Changes in Postural Balance in Frail Elderly Women during a 4-Week Visual Feedback Training: A Randomized Controlled TrialSihvonen S.E.a · Sipilä S.a · Era P.A.b,c
aDepartment of Health Sciences, University of Jyväskylä, and bLIKES Research Center, Jyväskylä, and cBrain Research and Rehabilitation Center Neuron, Kuopio, Finland
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Background: Balance training programs have not shown consistent results among older adults, and it remains unclear how different training methods can be adapted to frail elderly people. Objective: The purpose of this study was to investigate the effects of a 4-week visual feedback-based balance training on the postural control of frail elderly women living in residential care homes. Methods: Elderly women of two residential care facilities were randomized to an exercise group (EG, n = 20) and to a control group (CG, n = 7). The EG participated in training sessions three times/week for 4 weeks. The exercises were carried out with a computerized force platform with visual feedback screen. The dimensions of balance function studied were standing body sway, dynamic weight shifting, and Berg Balance Scale performance. Results: The EG showed significant improvement in balance functions. The performance time in dynamic balance tests improved on average by 35.9% compared with a 0.6% increase in the CG (p = 0.025–0.193). The performance distance in these tests decreased on average by 28.2% in the EG as compared with a 9.8% decrease seen in the CG. The Berg Balance Scale performance improved by 6.9% compared with a 0.7% increase in the CG (p = 0.003). The standing balance tests in the more demanding standing positions showed improvements in the EG, whereas similar changes in the CG were not found. Conclusions: Our findings suggest that balance training based on visual feedback improves the balance control in frail elderly women living in residential care, also enhancing the performance of functional balancing tasks relevant to daily living. The subjects were motivated to participate in the training, as indicated by the high compliance (97.5%) with the program.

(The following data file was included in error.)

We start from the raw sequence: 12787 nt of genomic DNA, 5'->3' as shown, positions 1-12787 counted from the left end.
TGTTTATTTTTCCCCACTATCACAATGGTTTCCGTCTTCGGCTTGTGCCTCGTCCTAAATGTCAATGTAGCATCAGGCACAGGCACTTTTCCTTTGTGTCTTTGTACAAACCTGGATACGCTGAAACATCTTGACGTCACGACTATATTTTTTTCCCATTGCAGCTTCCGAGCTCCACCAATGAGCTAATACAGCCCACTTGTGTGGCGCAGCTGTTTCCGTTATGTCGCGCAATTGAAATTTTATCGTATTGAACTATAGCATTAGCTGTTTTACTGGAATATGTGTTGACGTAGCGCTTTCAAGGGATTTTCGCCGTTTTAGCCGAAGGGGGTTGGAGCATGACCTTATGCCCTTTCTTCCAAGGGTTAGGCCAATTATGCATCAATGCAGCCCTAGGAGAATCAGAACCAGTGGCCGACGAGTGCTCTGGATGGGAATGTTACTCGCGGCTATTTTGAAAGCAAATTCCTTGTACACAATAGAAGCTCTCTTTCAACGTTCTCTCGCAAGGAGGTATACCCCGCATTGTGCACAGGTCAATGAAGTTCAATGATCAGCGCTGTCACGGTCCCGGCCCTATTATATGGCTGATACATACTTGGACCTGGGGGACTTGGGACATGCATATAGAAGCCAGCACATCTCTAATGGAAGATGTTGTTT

© 2004 S. Karger AG, Basel
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